BEIJING (Reuters) - Factory activity in China shrank for the sixth straight month in October and by more than expected, while service sector growth eased as firms grapple with the weakest economic growth in nearly 30 years.
The world’s second-largest economy is facing heightened risks from slowing global demand and the Sino-U.S. trade war, adding pressure on policymakers to roll out more stimulus to avoid a sharper slowdown and bigger job losses.
The Purchasing Managers’ Index (PMI) fell to 49.3 in October, China’s National Bureau of Statistics said on Thursday, versus 49.8 in September. The 50-point mark separates growth from contraction on a monthly basis.
Economists polled by Reuters had expected the reading would be unchanged from September.
Weighed down by cooling domestic demand, sluggish investment and a protracted trade war with the United States, China’s economic growth slowed to a near 30-year low of 6.0% in the third quarter, raising expectations that Beijing will need to roll out more support measures soon.
New export orders fell for the 17th month in a row in October, with the sub-index down to 47.0 from 48.2 in the previous month.
Total new orders, which includes those for export and domestic use, fell back to contractionary territory and erased September’s fleeting growth, suggesting continued weakness in demand at home.
Demand contraction would put a dent on prices and further chip away the already-thin margin for manufacturers. In September, China’s producer prices posted the steepest decline in more than three years, while industrial profits shrank for the second month.
Factories continued to shed jobs in October on weakening demand and rising business uncertainties. The sub-index for employment was at 47.3 in October compared with 47.0 the previous month.
China’s manufacturing sector will remain under pressure in the coming months as the nearly 16-months long Sino-U.S. trade war remains unresolved although Washington and Beijing are working on a first-phase trade accord that could be finalised soon.
But even if a “phase one” trade deal were signed it would be unlikely to have a significant positive impact on industrial activity, said Raymond Yeung, ANZ’s chief Greater China economist in Hong Kong. Slumping price indexes in both the manufacturing and services PMIs point to increasing deflationary risk amid a pointed slowdown in economic momentum, he said.
Activity at larger firms slipped back into contractionary territory after a slight recovery in September. Gauges of activity at small- and medium-sized firms continued to be even lower.
“The official PMIs fell by more than expected this month, reinforcing our view that the improvement at the end of Q3 didn’t mark the start of a sustained recovery,” said Julian Evans-Pritchard, senior China economist at Capital Economics.
He said in a research note the construction index picked up, suggesting that building activity remained a bright spot, but adding this was overshadowed by a large drop in the index for service sector activity.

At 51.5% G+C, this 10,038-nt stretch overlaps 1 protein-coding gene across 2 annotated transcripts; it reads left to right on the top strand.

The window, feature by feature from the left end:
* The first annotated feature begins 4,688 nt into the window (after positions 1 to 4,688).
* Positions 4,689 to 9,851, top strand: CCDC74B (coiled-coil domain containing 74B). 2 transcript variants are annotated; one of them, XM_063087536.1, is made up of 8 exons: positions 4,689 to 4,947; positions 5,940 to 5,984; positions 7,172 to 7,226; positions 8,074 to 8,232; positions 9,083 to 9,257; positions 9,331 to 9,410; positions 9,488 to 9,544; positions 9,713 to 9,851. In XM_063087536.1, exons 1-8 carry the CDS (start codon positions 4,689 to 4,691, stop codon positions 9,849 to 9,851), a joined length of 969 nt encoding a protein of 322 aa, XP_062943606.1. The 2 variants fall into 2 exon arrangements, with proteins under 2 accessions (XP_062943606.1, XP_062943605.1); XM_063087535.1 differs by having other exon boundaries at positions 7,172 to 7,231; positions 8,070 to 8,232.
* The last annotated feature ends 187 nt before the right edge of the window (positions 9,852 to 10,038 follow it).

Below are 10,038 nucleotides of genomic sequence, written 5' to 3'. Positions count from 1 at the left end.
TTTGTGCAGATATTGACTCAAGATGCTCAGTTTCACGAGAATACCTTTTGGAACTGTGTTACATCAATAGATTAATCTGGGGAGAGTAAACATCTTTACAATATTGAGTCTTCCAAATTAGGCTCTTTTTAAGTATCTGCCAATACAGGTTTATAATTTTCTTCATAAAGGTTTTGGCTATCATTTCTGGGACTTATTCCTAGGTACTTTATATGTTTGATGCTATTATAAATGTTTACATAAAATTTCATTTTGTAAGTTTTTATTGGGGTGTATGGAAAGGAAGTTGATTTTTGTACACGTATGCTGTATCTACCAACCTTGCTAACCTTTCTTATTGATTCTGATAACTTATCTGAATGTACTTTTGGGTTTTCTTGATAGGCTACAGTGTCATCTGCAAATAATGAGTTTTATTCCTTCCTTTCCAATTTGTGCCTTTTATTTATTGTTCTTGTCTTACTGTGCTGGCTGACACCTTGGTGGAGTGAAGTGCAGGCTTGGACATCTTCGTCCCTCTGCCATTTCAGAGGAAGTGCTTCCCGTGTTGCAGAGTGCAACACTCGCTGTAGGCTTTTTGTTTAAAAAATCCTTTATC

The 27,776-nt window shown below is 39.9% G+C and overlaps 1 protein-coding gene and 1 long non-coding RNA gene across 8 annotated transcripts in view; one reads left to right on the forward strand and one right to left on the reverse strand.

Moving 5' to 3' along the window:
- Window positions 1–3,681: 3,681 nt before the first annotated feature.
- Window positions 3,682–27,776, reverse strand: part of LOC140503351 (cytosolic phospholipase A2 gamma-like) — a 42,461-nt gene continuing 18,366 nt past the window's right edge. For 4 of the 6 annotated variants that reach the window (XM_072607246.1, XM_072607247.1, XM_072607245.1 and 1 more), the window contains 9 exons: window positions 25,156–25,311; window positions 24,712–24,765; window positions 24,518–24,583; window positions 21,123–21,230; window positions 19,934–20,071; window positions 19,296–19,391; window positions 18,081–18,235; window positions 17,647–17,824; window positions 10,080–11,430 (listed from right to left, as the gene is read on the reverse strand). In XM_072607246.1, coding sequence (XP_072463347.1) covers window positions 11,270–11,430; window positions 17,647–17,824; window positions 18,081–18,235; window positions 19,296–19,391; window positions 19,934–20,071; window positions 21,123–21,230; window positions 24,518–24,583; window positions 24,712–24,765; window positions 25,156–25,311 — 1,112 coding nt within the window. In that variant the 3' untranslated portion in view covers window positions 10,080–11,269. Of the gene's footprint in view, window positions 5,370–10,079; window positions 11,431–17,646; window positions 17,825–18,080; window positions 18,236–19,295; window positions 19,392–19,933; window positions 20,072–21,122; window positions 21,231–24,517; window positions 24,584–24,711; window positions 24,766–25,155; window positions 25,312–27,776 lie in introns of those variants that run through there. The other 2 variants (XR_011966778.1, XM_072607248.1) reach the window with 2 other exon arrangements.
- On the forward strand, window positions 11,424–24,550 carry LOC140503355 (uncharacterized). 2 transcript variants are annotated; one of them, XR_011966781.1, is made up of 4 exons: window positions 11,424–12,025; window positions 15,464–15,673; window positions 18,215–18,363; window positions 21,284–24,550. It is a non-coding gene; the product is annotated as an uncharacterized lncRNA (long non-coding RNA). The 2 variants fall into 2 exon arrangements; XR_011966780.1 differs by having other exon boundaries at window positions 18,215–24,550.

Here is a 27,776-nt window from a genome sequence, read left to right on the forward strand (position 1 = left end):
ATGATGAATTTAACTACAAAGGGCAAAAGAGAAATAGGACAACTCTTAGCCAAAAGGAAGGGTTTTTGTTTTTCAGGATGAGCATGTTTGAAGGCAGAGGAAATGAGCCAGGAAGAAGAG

Growth in China’s services sector activity slowed in October, flagging a further weakening in domestic demand.
The official services PMI fell to 52.8 from 53.7 in September, the lowest it has been since February 2016 but still above the 50-mark that separates contraction from expansion, according to a separate NBS survey.
Beijing has been counting on robust services firms to partly offset sluggish domestic and global demand for its manufactured products.
The services sector, which makes up more than 50% of the economy, has been propped up by Chinese consumers’ rising wages and robust spending power in recent years. However, the services sector cooled late last year amid a broader economic downturn.
“We expect the official manufacturing PMI to remain sluggish in coming months, the growth slowdown could gather pace, and markets could become more volatile in coming months,” said analysts from Nomura in a note, adding that Beijing will likely ramp up stimulus measures in the coming quarters.
The ruling Communist Party’s People’s Daily said stabilising growth should be made more of a priority. The commentary published on Thursday called for expanding investment in infrastructure where it is needed.
A Reuters poll showed China’s gross domestic product growth is expected to slow to 6.2% in 2019 and then hit 5.9% in 2020.
“Current economic conditions are very similar to 2009,” said ANZ’s Yeung, but he thinks Beijing will not launch a major stimulus as it did then.
While there is room for lower rates, Yeung said Beijing is more likely to rely on industrial policy and fiscal support measures to keep the slowdown gradual and ensure a so-called “soft landing” for the economy.
China’s southern province of Guangdong plans to use some of its 2020 bond issuance quota to issue debt as early as November, three sources with knowledge of the situation told Reuters.
Local government bond issuance typically begins in March but the statistics bureau has said the country would front-load some 2020 special local government bond issuance to this year.
Additional reporting by Roxanne Liu; Editing by Jacqueline Wong